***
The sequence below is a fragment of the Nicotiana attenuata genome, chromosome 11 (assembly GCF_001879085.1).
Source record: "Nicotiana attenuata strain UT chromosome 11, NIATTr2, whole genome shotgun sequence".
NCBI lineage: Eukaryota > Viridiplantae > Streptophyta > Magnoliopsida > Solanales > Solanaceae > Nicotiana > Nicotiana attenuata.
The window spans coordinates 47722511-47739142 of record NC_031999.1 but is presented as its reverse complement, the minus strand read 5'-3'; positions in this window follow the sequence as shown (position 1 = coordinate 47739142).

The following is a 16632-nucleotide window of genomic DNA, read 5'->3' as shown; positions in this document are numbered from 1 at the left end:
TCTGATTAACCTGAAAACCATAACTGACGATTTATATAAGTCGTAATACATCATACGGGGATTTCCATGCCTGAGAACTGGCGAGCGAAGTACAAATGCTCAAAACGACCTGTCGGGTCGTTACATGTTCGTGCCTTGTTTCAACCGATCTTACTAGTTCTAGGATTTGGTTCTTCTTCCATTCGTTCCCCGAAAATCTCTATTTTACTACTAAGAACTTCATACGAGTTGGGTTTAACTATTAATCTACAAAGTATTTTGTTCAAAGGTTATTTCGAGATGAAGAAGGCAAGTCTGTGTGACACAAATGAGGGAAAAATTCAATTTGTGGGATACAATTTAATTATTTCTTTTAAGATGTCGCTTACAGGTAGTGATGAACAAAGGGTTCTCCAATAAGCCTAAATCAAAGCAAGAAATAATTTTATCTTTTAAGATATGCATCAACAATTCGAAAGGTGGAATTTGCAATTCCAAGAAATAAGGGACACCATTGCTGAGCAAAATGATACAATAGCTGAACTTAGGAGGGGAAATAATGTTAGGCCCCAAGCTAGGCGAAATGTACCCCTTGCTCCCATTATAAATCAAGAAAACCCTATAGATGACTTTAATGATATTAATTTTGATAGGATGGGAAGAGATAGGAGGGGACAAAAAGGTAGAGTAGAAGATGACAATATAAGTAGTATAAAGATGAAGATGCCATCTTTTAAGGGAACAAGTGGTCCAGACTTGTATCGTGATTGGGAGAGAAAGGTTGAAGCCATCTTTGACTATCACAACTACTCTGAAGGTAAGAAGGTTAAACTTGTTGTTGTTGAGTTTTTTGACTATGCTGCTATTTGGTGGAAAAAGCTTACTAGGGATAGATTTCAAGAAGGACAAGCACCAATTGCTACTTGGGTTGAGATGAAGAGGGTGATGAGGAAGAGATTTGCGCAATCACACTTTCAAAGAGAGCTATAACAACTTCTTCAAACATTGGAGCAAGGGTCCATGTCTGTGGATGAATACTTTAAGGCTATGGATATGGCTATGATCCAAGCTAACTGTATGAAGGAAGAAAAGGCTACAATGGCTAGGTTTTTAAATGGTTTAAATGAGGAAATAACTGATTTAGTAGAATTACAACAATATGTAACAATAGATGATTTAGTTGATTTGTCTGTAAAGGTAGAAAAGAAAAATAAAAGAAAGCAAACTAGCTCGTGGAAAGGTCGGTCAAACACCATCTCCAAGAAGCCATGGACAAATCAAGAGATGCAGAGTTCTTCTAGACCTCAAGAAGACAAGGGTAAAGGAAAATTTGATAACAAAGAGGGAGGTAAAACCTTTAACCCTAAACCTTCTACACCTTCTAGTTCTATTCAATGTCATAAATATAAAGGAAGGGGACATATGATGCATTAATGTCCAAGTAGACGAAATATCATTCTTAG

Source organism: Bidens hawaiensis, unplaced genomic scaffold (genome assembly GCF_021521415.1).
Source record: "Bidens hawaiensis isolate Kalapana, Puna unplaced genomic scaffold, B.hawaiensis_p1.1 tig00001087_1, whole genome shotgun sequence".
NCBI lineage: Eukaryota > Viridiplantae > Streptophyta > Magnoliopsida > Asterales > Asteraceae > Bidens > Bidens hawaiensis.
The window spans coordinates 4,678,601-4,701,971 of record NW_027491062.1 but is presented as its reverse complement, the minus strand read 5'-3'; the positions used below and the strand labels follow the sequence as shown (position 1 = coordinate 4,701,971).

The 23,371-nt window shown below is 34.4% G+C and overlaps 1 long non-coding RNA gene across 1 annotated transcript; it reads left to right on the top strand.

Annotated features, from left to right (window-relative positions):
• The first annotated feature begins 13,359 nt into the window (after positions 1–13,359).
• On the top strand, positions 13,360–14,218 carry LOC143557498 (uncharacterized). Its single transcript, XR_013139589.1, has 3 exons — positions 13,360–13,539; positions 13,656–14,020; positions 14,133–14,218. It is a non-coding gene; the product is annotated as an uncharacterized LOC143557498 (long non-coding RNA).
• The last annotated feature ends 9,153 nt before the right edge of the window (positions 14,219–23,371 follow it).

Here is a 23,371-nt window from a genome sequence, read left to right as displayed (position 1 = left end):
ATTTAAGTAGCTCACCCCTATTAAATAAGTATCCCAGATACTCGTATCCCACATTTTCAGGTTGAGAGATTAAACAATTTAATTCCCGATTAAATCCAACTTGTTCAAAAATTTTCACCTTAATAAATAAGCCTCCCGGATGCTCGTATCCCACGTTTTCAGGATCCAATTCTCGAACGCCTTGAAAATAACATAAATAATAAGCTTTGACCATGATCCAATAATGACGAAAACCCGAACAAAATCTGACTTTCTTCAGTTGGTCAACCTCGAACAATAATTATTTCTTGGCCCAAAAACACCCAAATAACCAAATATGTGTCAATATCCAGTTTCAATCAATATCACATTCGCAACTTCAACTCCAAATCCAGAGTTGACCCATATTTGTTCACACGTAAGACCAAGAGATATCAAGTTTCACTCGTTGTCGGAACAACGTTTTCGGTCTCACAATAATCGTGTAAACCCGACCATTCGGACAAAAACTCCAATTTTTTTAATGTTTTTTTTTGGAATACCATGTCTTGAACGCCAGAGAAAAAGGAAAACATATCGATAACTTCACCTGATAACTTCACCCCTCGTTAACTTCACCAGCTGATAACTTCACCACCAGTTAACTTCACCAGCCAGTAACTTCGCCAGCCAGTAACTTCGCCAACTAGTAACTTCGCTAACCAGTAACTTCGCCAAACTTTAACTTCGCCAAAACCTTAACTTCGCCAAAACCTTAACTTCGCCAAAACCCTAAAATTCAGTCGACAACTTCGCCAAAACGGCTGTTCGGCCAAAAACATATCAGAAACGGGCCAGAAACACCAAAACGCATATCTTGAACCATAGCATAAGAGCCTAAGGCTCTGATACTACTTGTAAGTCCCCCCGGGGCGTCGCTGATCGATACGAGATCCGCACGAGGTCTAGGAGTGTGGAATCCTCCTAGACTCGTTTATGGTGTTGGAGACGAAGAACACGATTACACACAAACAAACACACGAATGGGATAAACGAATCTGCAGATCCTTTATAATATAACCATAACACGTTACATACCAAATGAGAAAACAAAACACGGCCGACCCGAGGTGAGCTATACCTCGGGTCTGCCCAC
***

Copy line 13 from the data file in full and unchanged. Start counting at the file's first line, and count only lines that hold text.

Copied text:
• The first annotated feature begins 13,359 nt into the window (after positions 1–13,359).